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Specialization on traits as basis for the niche‐breadth of flower visitors and as structuring mechanism of ecological networks
The data suggested a hierarchical sequence of flower traits influencing the flower visitors' behaviour and thus network structure: flowering phenology was found to have the strongest effect, followed by flower height, nectar-tube depth and floral reflectance.
Dynamic range boxes – a robust nonparametric approach to quantify size and overlap of n‐dimensional hypervolumes
n‐dimensional hypervolumes are commonly applied in ecology and evolutionary studies to describe and compare niches, trait spaces characterizing phenotypes or the functional composition of…
TRY plant trait database – enhanced coverage and open access
The extent of the trait data compiled in TRY is evaluated and emerging patterns of data coverage and representativeness are analyzed to conclude that reducing data gaps and biases in the TRY database remains a key challenge and requires a coordinated approach to data mobilization and trait measurements.
Floral scents repel potentially nectar-thieving ants
This is the first clear demonstration that ant repellence from flowers is triggered by naturally emitted floral volatiles, and suggests that floral scents may function as allomones against enemies and not solely as synomones to attract mutualists.
The potential for indirect effects between co-flowering plants via shared pollinators depends on resource abundance, accessibility and relatedness.
The potential for one plant species to influence another indirectly via shared pollinators was greater for plants whose resources were more abundant (higher floral unit number and nectar sugar content) and more accessible.
Working Towards a Holistic View on Flower Traits— How Floral Scents Mediate Plant-Animal Interactions in Concert with Other Floral Characters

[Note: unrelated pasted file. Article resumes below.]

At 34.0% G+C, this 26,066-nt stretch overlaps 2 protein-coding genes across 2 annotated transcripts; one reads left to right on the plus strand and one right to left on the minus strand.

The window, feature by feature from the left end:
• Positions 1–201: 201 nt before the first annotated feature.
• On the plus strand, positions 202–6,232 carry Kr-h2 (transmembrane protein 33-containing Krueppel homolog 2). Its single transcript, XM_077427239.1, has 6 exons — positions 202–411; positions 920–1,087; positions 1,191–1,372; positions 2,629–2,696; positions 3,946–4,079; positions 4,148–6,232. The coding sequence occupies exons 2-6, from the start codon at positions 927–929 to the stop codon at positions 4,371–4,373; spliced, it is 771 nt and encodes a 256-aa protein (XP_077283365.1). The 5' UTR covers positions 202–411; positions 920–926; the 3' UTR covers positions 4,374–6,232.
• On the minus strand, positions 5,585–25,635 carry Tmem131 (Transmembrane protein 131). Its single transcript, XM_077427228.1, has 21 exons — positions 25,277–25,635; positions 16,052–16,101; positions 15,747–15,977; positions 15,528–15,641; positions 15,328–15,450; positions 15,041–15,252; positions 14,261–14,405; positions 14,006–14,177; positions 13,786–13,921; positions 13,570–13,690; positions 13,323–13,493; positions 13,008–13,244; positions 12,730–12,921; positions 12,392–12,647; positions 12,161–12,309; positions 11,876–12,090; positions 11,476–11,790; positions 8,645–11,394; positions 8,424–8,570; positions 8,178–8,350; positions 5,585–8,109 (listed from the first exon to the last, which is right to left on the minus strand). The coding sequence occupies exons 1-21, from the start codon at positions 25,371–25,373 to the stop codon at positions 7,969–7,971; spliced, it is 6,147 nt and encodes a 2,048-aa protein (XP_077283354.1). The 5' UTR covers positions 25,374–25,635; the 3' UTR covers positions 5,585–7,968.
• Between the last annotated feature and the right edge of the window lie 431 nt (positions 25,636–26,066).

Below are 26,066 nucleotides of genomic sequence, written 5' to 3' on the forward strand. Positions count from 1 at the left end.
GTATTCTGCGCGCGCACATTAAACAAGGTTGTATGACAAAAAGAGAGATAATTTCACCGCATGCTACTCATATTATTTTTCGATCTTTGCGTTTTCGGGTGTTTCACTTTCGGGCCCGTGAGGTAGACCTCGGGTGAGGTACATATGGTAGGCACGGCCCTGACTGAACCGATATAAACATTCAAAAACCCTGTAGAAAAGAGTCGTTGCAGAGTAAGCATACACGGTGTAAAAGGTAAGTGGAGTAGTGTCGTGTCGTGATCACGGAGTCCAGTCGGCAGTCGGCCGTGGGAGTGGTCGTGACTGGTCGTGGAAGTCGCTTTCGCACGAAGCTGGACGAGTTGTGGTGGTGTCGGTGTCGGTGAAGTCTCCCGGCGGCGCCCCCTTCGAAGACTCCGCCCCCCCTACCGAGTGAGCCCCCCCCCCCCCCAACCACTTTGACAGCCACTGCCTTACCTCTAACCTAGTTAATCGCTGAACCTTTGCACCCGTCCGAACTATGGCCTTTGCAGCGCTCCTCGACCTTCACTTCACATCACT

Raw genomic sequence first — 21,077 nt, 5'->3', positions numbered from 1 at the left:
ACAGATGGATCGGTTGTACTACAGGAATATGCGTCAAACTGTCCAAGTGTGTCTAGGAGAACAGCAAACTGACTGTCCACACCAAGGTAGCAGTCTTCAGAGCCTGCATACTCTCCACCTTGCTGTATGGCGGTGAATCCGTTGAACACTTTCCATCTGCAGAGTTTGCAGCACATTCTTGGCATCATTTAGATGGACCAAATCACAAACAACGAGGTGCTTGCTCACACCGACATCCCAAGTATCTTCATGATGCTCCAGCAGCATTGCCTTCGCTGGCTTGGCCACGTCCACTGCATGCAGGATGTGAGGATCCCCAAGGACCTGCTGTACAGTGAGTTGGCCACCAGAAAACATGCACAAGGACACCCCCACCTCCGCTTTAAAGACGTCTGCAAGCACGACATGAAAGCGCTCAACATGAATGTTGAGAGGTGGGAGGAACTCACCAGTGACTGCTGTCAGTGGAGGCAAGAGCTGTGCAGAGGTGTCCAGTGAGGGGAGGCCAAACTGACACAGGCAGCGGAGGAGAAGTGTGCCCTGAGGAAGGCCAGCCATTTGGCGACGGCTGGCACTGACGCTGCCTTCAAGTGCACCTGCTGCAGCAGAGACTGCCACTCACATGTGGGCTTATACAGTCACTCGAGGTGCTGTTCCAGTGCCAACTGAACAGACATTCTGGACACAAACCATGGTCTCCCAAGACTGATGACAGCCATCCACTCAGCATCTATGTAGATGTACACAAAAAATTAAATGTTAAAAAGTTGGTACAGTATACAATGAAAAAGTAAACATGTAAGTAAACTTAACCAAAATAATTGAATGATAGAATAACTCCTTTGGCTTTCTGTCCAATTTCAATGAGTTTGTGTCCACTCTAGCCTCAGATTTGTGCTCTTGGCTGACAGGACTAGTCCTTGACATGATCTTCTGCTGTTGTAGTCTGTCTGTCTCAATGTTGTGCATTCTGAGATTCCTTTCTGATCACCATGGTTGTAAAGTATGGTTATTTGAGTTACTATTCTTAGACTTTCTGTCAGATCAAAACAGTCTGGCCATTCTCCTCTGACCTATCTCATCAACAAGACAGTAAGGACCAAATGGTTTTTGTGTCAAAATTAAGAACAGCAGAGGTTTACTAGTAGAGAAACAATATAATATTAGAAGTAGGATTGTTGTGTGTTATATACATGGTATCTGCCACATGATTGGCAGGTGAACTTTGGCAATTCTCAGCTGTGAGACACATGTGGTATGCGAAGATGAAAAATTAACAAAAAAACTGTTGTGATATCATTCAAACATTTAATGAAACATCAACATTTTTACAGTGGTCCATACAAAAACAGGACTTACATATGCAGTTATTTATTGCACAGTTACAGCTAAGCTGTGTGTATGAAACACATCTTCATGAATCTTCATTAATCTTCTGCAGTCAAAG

This review discusses the functions of scent bouquets, colouration, morphology and rewards in flower–visitor interactions from an ecological and evolutionary perspective in isolation and taken together, and demonstrates that floral scent bouquet effects on flower visitors are context-dependent.
CYP76C1 (Cytochrome P450)-Mediated Linalool Metabolism and the Formation of Volatile and Soluble Linalool Oxides in Arabidopsis Flowers: A Strategy for Defense against Floral Antagonists[OPEN]
Evidence is provided that CYP76C1 is a multifunctional enzyme that catalyzes a cascade of oxidation reactions and is the major linalool metabolizing oxygenase in Arabidopsis flowers and contributes to reduced floral attraction and favor protection against visitors and pests.
Microhabitat heterogeneity across leaves and flower organs promotes bacterial diversity.
This study determines that leaves and three floral microhabitats of Metrosideros polymorpha (Myrtaceae), a tree endemic to Hawai'i, host unique indicator communities composed of relatively abundant bacterial taxa.
Interaction between flowers, ants and pollinators: additional evidence for floral repellence against ants
The results are consistent with the hypothesis that ants may negatively affect plant fitness by reduced intensity of pollinator visits and that ants are repelled from flowers of many tropical plant species, although this repellence is clearly not ubiquitous.
Floral scents repel facultative flower visitors, but attract obligate ones.
Flower scent bouquets in conjunction with nutritious rewards may solve the conflicting tasks of attracting mutualists while repelling antagonists, suggesting that obligate flower visitors evolved a tolerance against primarily defensive compounds.